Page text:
Report of the Managing Director to the International Monetary and Financial Committee
The Fund's Crisis Prevention Initiatives

Report of the Managing Director to the International Monetary and Financial Committee


Report of the Managing Director to the International Monetary and Financial Committee

I. Introduction

1. The discussion of the reform of the international financial system took center stage in 1998 in the aftermath of the crises in the Asian countries. The package of reforms grouped under the rubric of “international financial architecture” were designed to respond to the lessons of the crises with the aim of reducing the frequency and magnitude of future crises. Specifically, these reforms seek to promote transparency in economic policymaking, and timely and accurate information regarding economic data, provided within a framework of internationally-accepted standards; strengthen domestic financial systems, including particularly prudential supervision; encourage the adoption of consistent monetary and exchange rate regimes that are less prone to crisis; and improve vulnerability analysis and policy design. Developments in the global economy and international financial markets since that time, and most recently the past several months, underscore the importance of concentrating even more on system reform and crisis prevention.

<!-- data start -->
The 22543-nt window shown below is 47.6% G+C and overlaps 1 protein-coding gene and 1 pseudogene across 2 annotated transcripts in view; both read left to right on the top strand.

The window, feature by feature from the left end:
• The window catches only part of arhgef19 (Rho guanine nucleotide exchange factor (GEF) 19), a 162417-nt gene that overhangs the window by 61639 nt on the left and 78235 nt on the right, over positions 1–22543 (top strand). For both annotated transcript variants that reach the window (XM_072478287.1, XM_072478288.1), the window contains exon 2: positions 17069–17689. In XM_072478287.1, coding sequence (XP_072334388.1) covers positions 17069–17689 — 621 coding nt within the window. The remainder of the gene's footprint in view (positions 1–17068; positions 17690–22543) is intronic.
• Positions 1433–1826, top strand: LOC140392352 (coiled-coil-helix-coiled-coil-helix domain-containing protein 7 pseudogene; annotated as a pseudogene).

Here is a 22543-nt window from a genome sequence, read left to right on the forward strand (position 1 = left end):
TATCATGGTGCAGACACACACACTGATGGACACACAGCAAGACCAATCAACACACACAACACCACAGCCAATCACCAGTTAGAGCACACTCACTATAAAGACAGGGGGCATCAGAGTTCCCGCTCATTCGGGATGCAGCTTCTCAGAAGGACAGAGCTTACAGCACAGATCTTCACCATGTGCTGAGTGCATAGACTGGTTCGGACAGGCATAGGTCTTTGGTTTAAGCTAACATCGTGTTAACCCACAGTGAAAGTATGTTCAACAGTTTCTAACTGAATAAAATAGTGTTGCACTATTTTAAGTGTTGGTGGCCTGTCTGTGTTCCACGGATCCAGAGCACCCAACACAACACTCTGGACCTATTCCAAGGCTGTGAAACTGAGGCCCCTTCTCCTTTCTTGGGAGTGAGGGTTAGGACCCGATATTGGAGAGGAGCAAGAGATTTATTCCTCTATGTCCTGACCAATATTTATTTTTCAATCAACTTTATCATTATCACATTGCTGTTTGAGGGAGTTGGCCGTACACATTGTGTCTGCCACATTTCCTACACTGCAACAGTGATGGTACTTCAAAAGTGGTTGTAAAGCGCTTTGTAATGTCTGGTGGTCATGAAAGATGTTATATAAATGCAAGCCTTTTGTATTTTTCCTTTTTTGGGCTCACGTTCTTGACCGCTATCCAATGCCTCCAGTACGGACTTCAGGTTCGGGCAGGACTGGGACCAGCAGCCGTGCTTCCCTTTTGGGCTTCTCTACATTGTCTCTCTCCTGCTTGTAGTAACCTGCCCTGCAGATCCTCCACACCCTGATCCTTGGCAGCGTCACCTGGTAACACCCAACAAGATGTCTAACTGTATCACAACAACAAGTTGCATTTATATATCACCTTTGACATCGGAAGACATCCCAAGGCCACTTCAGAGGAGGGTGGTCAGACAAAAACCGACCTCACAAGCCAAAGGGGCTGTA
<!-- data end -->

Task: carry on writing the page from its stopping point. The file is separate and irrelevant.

2. This report provides an update on progress made by the Fund and other international institutions, national authorities, and other bodies and fora in implementing this reform agenda since the last report to the International Monetary and Financial Committee (IMFC) in April 2001.1 In this regard, the Fund’s initiatives aim at strengthened surveillance and crisis prevention through improved assessment of external vulnerabilities; greater transparency of members’ policies and the activities and assessments of the Fund; the adoption of international standards and codes of good practice; and in-depth financial sector surveillance. Bilateral and multilateral surveillance are the main vehicles for pursuing this agenda. The main findings from Financial Sector Assessment Program (FSAP) reports and standards and external vulnerability assessments are reflected in the Fund’s regular discussions of economic policy and developments at the national and international levels. In addition, the changes in Fund facilities including a modification to the Contingent Credit Lines (CCL) should enhance the effectiveness of the Fund’s support of members efforts to prevent and resolve crises. This approach was endorsed by the IMFC in April 2001.2